• 1 was missing movement spacer.
  • 2 had dials glued down.
  • 2 had hands in terrible condition.
  • 2 were missing dial spacers.
  • 2 movements had broken jewels.
  • 2 had individual parts that didn't match the movement (7019 mainplate in a 7009, and 6319 barrel bridge in a 6309).
  • All 3 had badly glued in, ill-fitting crystals.
  • All 3 were not water resistant, to the point they would condense in the slightest humidity.
  • All 3 had movements, dials, cases that were mismatched.
  • All 3 had decent balances.

I'd say it's a complete crapshoot, but you're not getting anything great.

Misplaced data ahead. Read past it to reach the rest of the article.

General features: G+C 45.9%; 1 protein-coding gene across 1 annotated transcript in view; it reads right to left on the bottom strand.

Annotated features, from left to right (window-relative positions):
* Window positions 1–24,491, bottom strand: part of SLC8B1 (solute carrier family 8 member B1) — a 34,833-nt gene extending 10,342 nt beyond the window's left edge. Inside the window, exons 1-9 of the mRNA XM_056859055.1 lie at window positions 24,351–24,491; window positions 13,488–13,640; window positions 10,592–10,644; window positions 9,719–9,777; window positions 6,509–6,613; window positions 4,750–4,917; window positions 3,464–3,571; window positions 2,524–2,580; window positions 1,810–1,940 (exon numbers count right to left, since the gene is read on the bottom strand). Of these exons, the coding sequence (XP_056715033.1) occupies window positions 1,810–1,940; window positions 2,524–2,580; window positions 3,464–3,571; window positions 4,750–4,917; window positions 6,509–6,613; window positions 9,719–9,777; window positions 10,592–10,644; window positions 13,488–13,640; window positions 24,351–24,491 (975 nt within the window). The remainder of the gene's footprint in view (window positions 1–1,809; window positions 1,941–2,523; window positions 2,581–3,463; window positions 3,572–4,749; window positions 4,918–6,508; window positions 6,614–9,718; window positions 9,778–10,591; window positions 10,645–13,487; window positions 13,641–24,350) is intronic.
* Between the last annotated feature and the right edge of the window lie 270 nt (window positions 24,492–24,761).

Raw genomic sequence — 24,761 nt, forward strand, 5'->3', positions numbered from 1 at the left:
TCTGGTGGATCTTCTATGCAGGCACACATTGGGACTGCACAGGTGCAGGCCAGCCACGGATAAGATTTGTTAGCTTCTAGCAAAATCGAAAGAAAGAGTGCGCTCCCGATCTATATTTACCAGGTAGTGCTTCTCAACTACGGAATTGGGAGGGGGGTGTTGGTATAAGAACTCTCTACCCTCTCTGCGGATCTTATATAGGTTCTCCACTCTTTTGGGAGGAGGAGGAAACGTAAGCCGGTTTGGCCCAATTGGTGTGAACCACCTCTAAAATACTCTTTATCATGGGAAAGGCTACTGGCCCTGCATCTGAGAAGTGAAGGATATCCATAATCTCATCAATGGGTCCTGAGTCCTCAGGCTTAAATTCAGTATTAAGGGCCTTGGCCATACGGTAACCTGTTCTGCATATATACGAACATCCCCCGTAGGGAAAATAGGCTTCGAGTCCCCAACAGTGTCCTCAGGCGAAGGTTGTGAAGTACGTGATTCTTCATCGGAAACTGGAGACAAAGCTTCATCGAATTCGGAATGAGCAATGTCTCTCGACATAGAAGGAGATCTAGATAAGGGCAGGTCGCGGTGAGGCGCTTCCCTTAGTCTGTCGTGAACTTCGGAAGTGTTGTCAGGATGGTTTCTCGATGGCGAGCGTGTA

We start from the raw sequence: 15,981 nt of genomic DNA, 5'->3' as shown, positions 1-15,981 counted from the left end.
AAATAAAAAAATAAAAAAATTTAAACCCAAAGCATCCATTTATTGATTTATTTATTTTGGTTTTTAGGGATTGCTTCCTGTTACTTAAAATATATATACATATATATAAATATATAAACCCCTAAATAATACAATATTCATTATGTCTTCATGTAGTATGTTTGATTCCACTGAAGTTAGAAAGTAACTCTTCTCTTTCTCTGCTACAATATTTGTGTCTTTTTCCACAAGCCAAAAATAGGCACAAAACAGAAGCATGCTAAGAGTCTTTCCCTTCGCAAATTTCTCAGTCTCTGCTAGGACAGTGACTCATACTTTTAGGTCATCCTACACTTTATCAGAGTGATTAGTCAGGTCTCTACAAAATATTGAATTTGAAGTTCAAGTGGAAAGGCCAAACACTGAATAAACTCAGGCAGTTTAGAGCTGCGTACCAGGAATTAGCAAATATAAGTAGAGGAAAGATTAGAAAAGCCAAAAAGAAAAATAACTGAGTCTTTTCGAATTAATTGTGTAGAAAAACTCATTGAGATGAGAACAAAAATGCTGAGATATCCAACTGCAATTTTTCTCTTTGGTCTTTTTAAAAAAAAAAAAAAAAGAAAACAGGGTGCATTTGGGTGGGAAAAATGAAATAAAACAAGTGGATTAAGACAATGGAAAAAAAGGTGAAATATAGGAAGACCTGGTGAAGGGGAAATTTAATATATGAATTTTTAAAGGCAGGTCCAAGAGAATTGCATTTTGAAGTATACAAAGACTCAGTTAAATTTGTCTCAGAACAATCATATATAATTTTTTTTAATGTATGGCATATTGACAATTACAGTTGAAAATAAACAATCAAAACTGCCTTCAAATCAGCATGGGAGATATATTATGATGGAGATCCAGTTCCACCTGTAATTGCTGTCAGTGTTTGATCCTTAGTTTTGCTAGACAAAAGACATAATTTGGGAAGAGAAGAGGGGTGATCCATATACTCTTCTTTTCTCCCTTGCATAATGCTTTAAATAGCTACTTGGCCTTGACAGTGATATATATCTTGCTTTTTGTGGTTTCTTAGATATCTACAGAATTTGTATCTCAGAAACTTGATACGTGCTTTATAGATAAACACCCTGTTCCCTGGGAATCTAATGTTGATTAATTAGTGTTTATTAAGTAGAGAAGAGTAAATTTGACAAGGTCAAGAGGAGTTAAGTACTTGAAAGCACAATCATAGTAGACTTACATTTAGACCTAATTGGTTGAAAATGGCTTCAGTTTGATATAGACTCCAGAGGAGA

It's probably better to buy a job lot of 7009a movements and a nice aftermarket case and bracelet, spacers, and gaskets.

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On 2/9/2023 at 7:21 AM, LittleWatchShop said:

Here is a nice video on the topic

So that looks to be the best technique but don't you have to remove the setting entirely for cleaning? I'm about to work with these things myself and they have such a horrid reputation i'm really nervous i'm gonna lose some because i PROBABLY have two excellent working 7006a movements but if i lose one of these damn things i'll have to start looking for parts movements.

Between these and the awful diashocks on more modern seikos I swear they have some sadists working in their antishock engineering departments. At least i've learned to set diashocks with just tweezers.

Edited by Birbdad